In a Tech-Savvy World, the Word of God Goes Mobile
Sunday, November 5, 2006
The latest cellphone technology brings new meaning to the notion of hearing God's call.
Media-savvy ministries are adapting their message for a new generation of phones, which have memories capable of holding entire books and playing videos and music.
The result: missionaries in Asia beaming testimonials onto a two-inch screen; a three-day, 100,000-person crusade boiled down to a two-minute video sermon; a Christian punk ring tone.
"We believe everyone lives very rushed, harried lives and like to think of the cell as your sanctuary on the go," said Martha Cotton, co-founder of the Christian media company Good News Holdings, whose customers get videos of Christian extreme athletes and talks from Christian motivational speakers on their phones. She calls the pieces "short-attention-span theater."
Using a phone for spiritual purposes raises unique questions: Is it rude to watch your phone in church -- if that's where you've downloaded your Bible? Can text-message blessings be spiritually enriching? Is there a sense of religious community on a cellular phone?
Cellphones actually might be well suited for spiritual communication. Carried everywhere by their owners, they are the most intimate piece of technology many people own. They are emblazoned with personalized "wallpaper," have ring tones meant to advertise their owners' very essence and are loaded with personal information.
These palm-size gadgets "can take on a mystical significance," said James Katz, who studies the cultural and social impact of cellphones at Rutgers University, where he is the director of the Center for Mobile Communication Studies.
In focus groups and interviews around the world, Katz has noted evidence of what he calls a "talismanic" connection many people have with their phones: screens adorned with spiritual scenes, Catholics who text-message their atoning Hail Mary prayers, Muslims who carry "Islamic phones" loaded with a Global Positioning System function that points them to Mecca.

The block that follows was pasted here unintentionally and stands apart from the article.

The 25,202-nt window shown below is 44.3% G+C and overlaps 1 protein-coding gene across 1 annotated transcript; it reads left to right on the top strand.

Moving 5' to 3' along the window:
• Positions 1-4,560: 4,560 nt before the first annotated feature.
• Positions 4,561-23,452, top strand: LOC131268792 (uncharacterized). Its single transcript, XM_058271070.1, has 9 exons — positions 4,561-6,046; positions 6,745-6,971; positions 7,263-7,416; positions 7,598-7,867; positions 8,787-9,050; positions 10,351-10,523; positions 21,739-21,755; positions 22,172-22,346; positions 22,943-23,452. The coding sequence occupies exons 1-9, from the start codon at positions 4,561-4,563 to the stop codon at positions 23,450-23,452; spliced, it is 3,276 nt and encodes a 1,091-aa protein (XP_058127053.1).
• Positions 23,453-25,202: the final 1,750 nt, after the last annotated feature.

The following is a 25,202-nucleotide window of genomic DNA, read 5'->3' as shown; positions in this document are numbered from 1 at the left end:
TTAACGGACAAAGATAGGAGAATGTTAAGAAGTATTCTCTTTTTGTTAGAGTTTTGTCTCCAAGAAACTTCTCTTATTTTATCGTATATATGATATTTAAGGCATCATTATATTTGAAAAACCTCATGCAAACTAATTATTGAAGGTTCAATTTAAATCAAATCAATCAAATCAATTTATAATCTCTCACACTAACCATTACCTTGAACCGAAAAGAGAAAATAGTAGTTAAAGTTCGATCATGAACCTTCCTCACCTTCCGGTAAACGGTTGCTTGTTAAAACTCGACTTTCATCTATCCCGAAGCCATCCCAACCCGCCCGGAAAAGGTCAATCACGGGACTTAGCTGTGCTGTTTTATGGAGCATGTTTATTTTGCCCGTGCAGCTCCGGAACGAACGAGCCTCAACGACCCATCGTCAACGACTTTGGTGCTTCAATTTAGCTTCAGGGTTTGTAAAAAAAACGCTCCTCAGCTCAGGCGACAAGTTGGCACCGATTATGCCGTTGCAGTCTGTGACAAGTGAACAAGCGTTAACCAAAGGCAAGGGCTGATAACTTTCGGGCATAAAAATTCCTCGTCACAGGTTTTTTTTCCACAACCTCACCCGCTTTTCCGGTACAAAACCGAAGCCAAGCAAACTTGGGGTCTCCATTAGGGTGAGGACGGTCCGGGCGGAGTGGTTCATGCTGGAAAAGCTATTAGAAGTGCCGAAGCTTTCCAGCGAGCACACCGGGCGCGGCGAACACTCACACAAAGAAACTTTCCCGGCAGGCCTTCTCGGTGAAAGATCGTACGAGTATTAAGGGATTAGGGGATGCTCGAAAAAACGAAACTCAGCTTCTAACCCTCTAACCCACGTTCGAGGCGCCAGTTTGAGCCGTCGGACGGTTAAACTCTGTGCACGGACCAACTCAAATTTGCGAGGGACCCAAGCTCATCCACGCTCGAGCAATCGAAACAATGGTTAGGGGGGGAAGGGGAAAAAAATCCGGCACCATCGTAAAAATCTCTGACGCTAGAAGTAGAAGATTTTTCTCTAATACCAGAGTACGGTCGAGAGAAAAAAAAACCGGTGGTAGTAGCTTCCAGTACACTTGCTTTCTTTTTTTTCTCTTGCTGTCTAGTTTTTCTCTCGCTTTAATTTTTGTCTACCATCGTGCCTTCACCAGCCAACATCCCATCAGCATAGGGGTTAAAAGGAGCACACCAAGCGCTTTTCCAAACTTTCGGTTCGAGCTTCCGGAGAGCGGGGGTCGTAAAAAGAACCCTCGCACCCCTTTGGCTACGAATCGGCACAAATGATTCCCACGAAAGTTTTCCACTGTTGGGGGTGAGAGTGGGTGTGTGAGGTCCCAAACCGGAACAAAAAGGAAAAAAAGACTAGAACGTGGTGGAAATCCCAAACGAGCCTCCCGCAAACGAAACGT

Fundamental questions remain about how far people will go in using their phones for data. People send text messages, but how long will they watch a tiny screen? Long enough to watch a gospel video? A religious service? A meaty subject such as religion might be a good test in the data market, which is dominated by such relatively simple things as ring tones, sports scores and games, industry analysts say.
Americans spent $6.5 billion on data products in the first half of this year, according to CTIA, a wireless industry group. Although that is only a fraction of the total wireless revenue for that period -- $60.5 billion -- it is up from $3.8 billion in the first half of last year.
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For $7.99 a month, they can open their phone and get a quick reminder from Laurie, wearing a black, short-sleeve shirt on stage at his evangelical megachurch in Riverside, Calif., that "you serve a smiling God. . . . God has never been disillusioned with you because he never had any illusions about you to begin with. You think he didn't know he was getting a flawed, sinful person?"